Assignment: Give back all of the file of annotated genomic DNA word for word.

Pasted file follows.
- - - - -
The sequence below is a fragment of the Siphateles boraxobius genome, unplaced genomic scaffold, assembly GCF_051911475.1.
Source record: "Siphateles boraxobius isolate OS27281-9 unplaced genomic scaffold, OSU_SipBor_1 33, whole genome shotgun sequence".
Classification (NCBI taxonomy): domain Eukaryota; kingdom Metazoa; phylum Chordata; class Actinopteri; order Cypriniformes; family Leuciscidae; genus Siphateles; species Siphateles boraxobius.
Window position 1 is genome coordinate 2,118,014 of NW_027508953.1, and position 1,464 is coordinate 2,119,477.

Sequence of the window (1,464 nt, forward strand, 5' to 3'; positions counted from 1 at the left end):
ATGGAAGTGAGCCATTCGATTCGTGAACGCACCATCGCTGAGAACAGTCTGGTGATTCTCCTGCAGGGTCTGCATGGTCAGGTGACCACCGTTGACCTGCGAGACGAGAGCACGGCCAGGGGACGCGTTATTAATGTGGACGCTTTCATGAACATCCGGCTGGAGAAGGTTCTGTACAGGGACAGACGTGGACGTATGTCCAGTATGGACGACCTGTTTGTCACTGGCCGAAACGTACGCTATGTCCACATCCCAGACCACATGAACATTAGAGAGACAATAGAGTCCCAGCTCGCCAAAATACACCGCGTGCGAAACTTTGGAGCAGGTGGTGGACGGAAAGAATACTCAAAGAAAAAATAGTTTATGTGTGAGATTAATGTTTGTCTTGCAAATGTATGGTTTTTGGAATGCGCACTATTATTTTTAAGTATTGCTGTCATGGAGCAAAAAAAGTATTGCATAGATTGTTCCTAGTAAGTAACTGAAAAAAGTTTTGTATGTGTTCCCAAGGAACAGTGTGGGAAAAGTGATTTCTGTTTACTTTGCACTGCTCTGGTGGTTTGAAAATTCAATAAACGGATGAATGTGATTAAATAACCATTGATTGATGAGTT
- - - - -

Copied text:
The sequence below is a fragment of the Siphateles boraxobius genome, unplaced genomic scaffold, assembly GCF_051911475.1.
Source record: "Siphateles boraxobius isolate OS27281-9 unplaced genomic scaffold, OSU_SipBor_1 33, whole genome shotgun sequence".
Classification (NCBI taxonomy): domain Eukaryota; kingdom Metazoa; phylum Chordata; class Actinopteri; order Cypriniformes; family Leuciscidae; genus Siphateles; species Siphateles boraxobius.
Window position 1 is genome coordinate 2,118,014 of NW_027508953.1, and position 1,464 is coordinate 2,119,477.

Sequence of the window (1,464 nt, forward strand, 5' to 3'; positions counted from 1 at the left end):
ATGGAAGTGAGCCATTCGATTCGTGAACGCACCATCGCTGAGAACAGTCTGGTGATTCTCCTGCAGGGTCTGCATGGTCAGGTGACCACCGTTGACCTGCGAGACGAGAGCACGGCCAGGGGACGCGTTATTAATGTGGACGCTTTCATGAACATCCGGCTGGAGAAGGTTCTGTACAGGGACAGACGTGGACGTATGTCCAGTATGGACGACCTGTTTGTCACTGGCCGAAACGTACGCTATGTCCACATCCCAGACCACATGAACATTAGAGAGACAATAGAGTCCCAGCTCGCCAAAATACACCGCGTGCGAAACTTTGGAGCAGGTGGTGGACGGAAAGAATACTCAAAGAAAAAATAGTTTATGTGTGAGATTAATGTTTGTCTTGCAAATGTATGGTTTTTGGAATGCGCACTATTATTTTTAAGTATTGCTGTCATGGAGCAAAAAAAGTATTGCATAGATTGTTCCTAGTAAGTAACTGAAAAAAGTTTTGTATGTGTTCCCAAGGAACAGTGTGGGAAAAGTGATTTCTGTTTACTTTGCACTGCTCTGGTGGTTTGAAAATTCAATAAACGGATGAATGTGATTAAATAACCATTGATTGATGAGTT